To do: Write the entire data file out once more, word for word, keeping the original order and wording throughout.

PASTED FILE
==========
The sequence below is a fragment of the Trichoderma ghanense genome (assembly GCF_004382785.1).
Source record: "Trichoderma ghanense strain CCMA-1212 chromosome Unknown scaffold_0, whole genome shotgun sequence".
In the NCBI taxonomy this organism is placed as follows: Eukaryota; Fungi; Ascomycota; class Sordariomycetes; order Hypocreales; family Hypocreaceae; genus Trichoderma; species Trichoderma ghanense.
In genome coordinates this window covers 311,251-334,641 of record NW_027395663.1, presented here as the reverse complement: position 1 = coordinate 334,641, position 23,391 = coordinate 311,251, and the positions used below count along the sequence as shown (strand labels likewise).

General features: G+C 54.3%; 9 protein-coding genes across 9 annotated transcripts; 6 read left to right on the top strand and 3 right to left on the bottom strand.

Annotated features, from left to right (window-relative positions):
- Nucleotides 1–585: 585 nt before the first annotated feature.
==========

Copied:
The sequence below is a fragment of the Trichoderma ghanense genome (assembly GCF_004382785.1).
Source record: "Trichoderma ghanense strain CCMA-1212 chromosome Unknown scaffold_0, whole genome shotgun sequence".
In the NCBI taxonomy this organism is placed as follows: Eukaryota; Fungi; Ascomycota; class Sordariomycetes; order Hypocreales; family Hypocreaceae; genus Trichoderma; species Trichoderma ghanense.
In genome coordinates this window covers 311,251-334,641 of record NW_027395663.1, presented here as the reverse complement: position 1 = coordinate 334,641, position 23,391 = coordinate 311,251, and the positions used below count along the sequence as shown (strand labels likewise).

General features: G+C 54.3%; 9 protein-coding genes across 9 annotated transcripts; 6 read left to right on the top strand and 3 right to left on the bottom strand.

Annotated features, from left to right (window-relative positions):
- Nucleotides 1–585: 585 nt before the first annotated feature.